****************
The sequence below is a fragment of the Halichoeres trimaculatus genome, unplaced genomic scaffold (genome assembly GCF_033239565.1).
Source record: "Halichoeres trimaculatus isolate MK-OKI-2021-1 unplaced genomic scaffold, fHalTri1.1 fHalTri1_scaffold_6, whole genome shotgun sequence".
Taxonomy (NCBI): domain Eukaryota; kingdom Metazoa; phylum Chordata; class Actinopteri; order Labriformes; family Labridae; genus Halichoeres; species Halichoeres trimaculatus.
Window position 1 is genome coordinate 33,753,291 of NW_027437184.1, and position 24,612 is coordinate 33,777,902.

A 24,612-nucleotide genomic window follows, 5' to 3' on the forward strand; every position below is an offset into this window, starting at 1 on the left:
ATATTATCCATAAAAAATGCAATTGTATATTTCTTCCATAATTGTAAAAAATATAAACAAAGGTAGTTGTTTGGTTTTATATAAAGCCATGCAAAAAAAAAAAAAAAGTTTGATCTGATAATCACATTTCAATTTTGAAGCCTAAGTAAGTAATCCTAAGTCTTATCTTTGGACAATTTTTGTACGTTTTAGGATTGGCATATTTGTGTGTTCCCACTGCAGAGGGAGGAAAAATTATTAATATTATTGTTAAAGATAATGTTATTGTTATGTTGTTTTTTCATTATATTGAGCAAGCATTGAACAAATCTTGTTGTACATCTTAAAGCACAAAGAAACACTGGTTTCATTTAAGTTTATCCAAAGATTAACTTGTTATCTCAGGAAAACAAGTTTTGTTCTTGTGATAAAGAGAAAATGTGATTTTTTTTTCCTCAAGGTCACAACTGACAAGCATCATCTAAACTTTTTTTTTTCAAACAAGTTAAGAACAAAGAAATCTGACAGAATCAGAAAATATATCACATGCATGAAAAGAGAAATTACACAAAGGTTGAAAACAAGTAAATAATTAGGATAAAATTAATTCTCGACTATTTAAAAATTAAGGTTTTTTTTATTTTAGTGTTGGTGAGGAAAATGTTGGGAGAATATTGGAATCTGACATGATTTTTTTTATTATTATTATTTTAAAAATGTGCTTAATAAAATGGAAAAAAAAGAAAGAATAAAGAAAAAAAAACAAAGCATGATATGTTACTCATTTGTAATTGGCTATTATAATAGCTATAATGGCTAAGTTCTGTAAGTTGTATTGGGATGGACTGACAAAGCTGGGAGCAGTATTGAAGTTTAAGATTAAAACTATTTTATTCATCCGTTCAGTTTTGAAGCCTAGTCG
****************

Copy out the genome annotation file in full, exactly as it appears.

The sequence below is a fragment of the Halichoeres trimaculatus genome, unplaced genomic scaffold (genome assembly GCF_033239565.1).
Source record: "Halichoeres trimaculatus isolate MK-OKI-2021-1 unplaced genomic scaffold, fHalTri1.1 fHalTri1_scaffold_6, whole genome shotgun sequence".
Taxonomy (NCBI): domain Eukaryota; kingdom Metazoa; phylum Chordata; class Actinopteri; order Labriformes; family Labridae; genus Halichoeres; species Halichoeres trimaculatus.
Window position 1 is genome coordinate 33,753,291 of NW_027437184.1, and position 24,612 is coordinate 33,777,902.

A 24,612-nucleotide genomic window follows, 5' to 3' on the forward strand; every position below is an offset into this window, starting at 1 on the left:
ATATTATCCATAAAAAATGCAATTGTATATTTCTTCCATAATTGTAAAAAATATAAACAAAGGTAGTTGTTTGGTTTTATATAAAGCCATGCAAAAAAAAAAAAAAAGTTTGATCTGATAATCACATTTCAATTTTGAAGCCTAAGTAAGTAATCCTAAGTCTTATCTTTGGACAATTTTTGTACGTTTTAGGATTGGCATATTTGTGTGTTCCCACTGCAGAGGGAGGAAAAATTATTAATATTATTGTTAAAGATAATGTTATTGTTATGTTGTTTTTTCATTATATTGAGCAAGCATTGAACAAATCTTGTTGTACATCTTAAAGCACAAAGAAACACTGGTTTCATTTAAGTTTATCCAAAGATTAACTTGTTATCTCAGGAAAACAAGTTTTGTTCTTGTGATAAAGAGAAAATGTGATTTTTTTTTCCTCAAGGTCACAACTGACAAGCATCATCTAAACTTTTTTTTTTCAAACAAGTTAAGAACAAAGAAATCTGACAGAATCAGAAAATATATCACATGCATGAAAAGAGAAATTACACAAAGGTTGAAAACAAGTAAATAATTAGGATAAAATTAATTCTCGACTATTTAAAAATTAAGGTTTTTTTTATTTTAGTGTTGGTGAGGAAAATGTTGGGAGAATATTGGAATCTGACATGATTTTTTTTATTATTATTATTTTAAAAATGTGCTTAATAAAATGGAAAAAAAAGAAAGAATAAAGAAAAAAAAACAAAGCATGATATGTTACTCATTTGTAATTGGCTATTATAATAGCTATAATGGCTAAGTTCTGTAAGTTGTATTGGGATGGACTGACAAAGCTGGGAGCAGTATTGAAGTTTAAGATTAAAACTATTTTATTCATCCGTTCAGTTTTGAAGCCTAGTCG